Peterson: Disappearance & Arrest

May 1, 2003

Shrine is gone, but not devotion

The baby toys, the Easter lilies, the homemade crosses and rosaries, the candles encircling the Peterson house: They're gone.

Tuesday night, a few of Laci Peterson's close friends removed the front-yard shrine out of respect for Covena Avenue neighbors who said they have grown weary of the round-the-clock vigil.

"If you want to give gifts, donate them in Laci and Conner's name to a children's hospital. Or make your friend a cake and spend the day with them," said Laci's longtime friend Rene Tomlinson. "If we've learned anything from the loss of our friend, it's that our time here is precious."

Nonetheless, the pilgrimage continued Wednesday. People still walked past the orange cones blocking off the street. They were on their way to pray for Peterson and her unborn son, Conner, in front of the forest-green home. By noon, a small teddy bear and purple flowers had appeared at the garden gate.

For weeks, people have converged on Scott and Laci Peterson's front yard. Scott Peterson, 30, has been charged with murder in the deaths of his wife and son. Laci Peterson, 27, was eight months pregnant when family members reported her missing Dec. 24. She would have turned 28 on Sunday, the day her family has scheduled a memorial service for her and Conner

Out-of-state tourists have made the Peterson home a stop on their California tours. Others drove from San Francisco and Los Angeles to pay their respects. For some Modestans, lighting candles and praying at the house had become an evening ritual.

Grief for the slain mother and baby quickly evolved into reverence.

Candles with saints, crosses, and pictures of the Virgin Mary and baby Jesus dotted the daily outpourings of gifts. Every day Laci's friends collected the gifts and donated them to the Haven Women's Center of Stanislaus and the Children's Crisis Center. And every day, more toys and plants and homemade gifts landed on the Peterson lawn.

Now that the shrine has been cleared, the intens-ity of devotion for Laci and Conner probably will wane, said the Rev. Joseph Illo of St. Joseph's Catholic Church.

"When you remove the physical symbols of devotion, the devotion will diminish," he said. "Ultimately the shrine will change location when mother and son are interred. Cemeteries are just like big shrines."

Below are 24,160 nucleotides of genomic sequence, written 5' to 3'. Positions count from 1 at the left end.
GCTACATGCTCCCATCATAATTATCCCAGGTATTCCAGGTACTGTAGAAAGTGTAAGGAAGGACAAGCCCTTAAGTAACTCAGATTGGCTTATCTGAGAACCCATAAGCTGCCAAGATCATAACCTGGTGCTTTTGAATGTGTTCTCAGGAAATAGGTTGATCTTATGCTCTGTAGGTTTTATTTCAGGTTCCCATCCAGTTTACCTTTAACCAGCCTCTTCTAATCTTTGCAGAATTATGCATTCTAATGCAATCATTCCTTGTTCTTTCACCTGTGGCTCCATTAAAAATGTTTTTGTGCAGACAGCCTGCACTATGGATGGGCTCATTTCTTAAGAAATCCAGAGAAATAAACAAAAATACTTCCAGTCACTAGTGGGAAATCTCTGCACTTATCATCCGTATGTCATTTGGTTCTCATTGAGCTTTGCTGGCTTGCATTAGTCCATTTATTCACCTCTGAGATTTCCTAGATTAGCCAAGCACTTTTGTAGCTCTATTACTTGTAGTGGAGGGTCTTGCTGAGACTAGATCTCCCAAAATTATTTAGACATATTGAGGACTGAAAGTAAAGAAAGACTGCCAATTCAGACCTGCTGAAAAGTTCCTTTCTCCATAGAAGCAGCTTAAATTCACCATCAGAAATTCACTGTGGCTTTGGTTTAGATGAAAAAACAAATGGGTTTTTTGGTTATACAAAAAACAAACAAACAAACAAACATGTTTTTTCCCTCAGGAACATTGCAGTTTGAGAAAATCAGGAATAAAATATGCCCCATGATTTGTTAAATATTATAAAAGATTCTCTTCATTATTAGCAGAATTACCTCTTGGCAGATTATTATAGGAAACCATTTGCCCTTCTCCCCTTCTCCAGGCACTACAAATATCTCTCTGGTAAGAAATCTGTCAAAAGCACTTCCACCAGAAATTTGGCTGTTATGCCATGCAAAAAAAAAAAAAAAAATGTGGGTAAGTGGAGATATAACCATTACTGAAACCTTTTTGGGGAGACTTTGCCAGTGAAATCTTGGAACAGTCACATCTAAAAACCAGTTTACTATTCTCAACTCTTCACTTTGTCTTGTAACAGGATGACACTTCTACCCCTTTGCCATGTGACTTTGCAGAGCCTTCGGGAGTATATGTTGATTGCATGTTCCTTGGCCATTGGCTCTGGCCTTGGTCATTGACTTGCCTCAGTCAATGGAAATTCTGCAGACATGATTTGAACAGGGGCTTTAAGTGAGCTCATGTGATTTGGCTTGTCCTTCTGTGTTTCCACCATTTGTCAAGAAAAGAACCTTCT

But until Laci and Conner are buried, people will be tempted to treat the Peterson house as sacred space, Illo said.

"Shrines give people a place to come and be quiet and think," he said. "They can do it in front of their TV. But there's nothing like going to her home where she lived and moved and had her being."

Many, like Modesto plumber Jose Orozco, 33, regularly visited the shrine after work with their spouses and children. Like others, Orozco believes Laci's spirit lingers at the shrine.

"Maybe she's watching us," he mused as he

cradled his 2-year-old son, Jose Jr. "Maybe she sees that we love her. She's not here physically, but I think her soul keeps coming back here."

Some people see a sign from God

Others, such as Graciela de Loera, 60, saw the timing of Laci's disappearance -- Christmas Eve -- and the discovery of her body -- just before Easter -- as signs from God. De Loera whispered that a baby leaving his mother's womb after death is a miracle.

"I call her 'Santa Laci'" she said. "All martyrs are saints. I ask her to help my family members in the other world."

De Loera isn't the only one calling for Peterson's canonization.

Illo has received e-mails saying that Peterson should be sainted. But that is not happening anytime soon, he said, adding that Mother Teresa, who spent years caring for the sick and dying of India, has yet to be canonized.

Still, Illo is not surprised at the requests.

"The human psyche aspires to greatness, to the mystical," he said. "Laci's death means more than the death of a housewife in Modesto.

"It's as if a great gift was taken away at Christmas, and she was returned on Good Friday," he explained. "On that day Laci assumed the identity of the crucified one."

But, Illo pointed out, the slain mother and son are being put on a spiritual pedestal not because they were great, but because they were ordinary.

"If this kind of tragedy can happen to a regular Modestan, a person from hometown America, this reminds people that we all can die," Illo said. "When we pray for her, really we are praying for ourselves."

Bee staff writer Julissa McKinnon can be reached at 578-2324 or

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